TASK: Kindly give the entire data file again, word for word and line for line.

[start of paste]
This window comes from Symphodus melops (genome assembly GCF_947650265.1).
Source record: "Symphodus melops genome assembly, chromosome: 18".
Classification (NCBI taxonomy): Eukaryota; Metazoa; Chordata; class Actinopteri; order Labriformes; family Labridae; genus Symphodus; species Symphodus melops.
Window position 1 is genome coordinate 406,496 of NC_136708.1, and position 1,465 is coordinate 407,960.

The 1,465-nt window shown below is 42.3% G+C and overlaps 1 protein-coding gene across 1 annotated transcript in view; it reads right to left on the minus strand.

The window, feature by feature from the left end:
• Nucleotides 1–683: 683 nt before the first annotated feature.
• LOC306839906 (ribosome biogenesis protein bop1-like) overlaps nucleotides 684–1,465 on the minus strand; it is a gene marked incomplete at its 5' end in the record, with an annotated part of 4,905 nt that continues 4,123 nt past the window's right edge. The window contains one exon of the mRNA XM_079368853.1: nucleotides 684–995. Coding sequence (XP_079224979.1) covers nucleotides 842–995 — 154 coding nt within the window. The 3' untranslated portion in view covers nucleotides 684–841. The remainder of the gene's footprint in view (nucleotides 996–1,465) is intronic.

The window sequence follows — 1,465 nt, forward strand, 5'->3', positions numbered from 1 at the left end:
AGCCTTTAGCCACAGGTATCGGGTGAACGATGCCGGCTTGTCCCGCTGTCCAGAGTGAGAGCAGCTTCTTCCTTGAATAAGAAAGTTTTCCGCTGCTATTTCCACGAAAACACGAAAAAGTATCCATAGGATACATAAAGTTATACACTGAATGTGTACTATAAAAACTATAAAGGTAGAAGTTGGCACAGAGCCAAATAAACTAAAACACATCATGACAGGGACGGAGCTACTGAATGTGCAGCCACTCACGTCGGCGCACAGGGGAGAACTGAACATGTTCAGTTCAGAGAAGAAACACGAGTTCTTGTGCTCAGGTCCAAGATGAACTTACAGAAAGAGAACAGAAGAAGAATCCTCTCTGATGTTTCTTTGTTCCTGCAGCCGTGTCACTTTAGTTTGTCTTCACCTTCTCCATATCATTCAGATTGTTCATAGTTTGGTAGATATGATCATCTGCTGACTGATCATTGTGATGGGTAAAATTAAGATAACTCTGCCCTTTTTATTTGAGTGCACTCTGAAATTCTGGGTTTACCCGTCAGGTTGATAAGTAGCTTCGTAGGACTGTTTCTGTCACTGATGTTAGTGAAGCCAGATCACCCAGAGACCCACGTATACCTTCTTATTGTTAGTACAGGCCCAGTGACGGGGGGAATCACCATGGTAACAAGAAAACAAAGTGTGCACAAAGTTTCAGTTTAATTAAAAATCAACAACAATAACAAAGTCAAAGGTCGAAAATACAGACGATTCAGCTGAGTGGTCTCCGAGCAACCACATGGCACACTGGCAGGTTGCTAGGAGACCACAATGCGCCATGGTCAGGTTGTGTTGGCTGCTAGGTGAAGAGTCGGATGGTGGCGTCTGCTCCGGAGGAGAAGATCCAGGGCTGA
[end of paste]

This window comes from Symphodus melops (genome assembly GCF_947650265.1).
Source record: "Symphodus melops genome assembly, chromosome: 18".
Classification (NCBI taxonomy): Eukaryota; Metazoa; Chordata; class Actinopteri; order Labriformes; family Labridae; genus Symphodus; species Symphodus melops.
Window position 1 is genome coordinate 406,496 of NC_136708.1, and position 1,465 is coordinate 407,960.

The 1,465-nt window shown below is 42.3% G+C and overlaps 1 protein-coding gene across 1 annotated transcript in view; it reads right to left on the minus strand.

The window, feature by feature from the left end:
• Nucleotides 1–683: 683 nt before the first annotated feature.
• LOC306839906 (ribosome biogenesis protein bop1-like) overlaps nucleotides 684–1,465 on the minus strand; it is a gene marked incomplete at its 5' end in the record, with an annotated part of 4,905 nt that continues 4,123 nt past the window's right edge. The window contains one exon of the mRNA XM_079368853.1: nucleotides 684–995. Coding sequence (XP_079224979.1) covers nucleotides 842–995 — 154 coding nt within the window. The 3' untranslated portion in view covers nucleotides 684–841. The remainder of the gene's footprint in view (nucleotides 996–1,465) is intronic.

The window sequence follows — 1,465 nt, forward strand, 5'->3', positions numbered from 1 at the left end:
AGCCTTTAGCCACAGGTATCGGGTGAACGATGCCGGCTTGTCCCGCTGTCCAGAGTGAGAGCAGCTTCTTCCTTGAATAAGAAAGTTTTCCGCTGCTATTTCCACGAAAACACGAAAAAGTATCCATAGGATACATAAAGTTATACACTGAATGTGTACTATAAAAACTATAAAGGTAGAAGTTGGCACAGAGCCAAATAAACTAAAACACATCATGACAGGGACGGAGCTACTGAATGTGCAGCCACTCACGTCGGCGCACAGGGGAGAACTGAACATGTTCAGTTCAGAGAAGAAACACGAGTTCTTGTGCTCAGGTCCAAGATGAACTTACAGAAAGAGAACAGAAGAAGAATCCTCTCTGATGTTTCTTTGTTCCTGCAGCCGTGTCACTTTAGTTTGTCTTCACCTTCTCCATATCATTCAGATTGTTCATAGTTTGGTAGATATGATCATCTGCTGACTGATCATTGTGATGGGTAAAATTAAGATAACTCTGCCCTTTTTATTTGAGTGCACTCTGAAATTCTGGGTTTACCCGTCAGGTTGATAAGTAGCTTCGTAGGACTGTTTCTGTCACTGATGTTAGTGAAGCCAGATCACCCAGAGACCCACGTATACCTTCTTATTGTTAGTACAGGCCCAGTGACGGGGGGAATCACCATGGTAACAAGAAAACAAAGTGTGCACAAAGTTTCAGTTTAATTAAAAATCAACAACAATAACAAAGTCAAAGGTCGAAAATACAGACGATTCAGCTGAGTGGTCTCCGAGCAACCACATGGCACACTGGCAGGTTGCTAGGAGACCACAATGCGCCATGGTCAGGTTGTGTTGGCTGCTAGGTGAAGAGTCGGATGGTGGCGTCTGCTCCGGAGGAGAAGATCCAGGGCTGA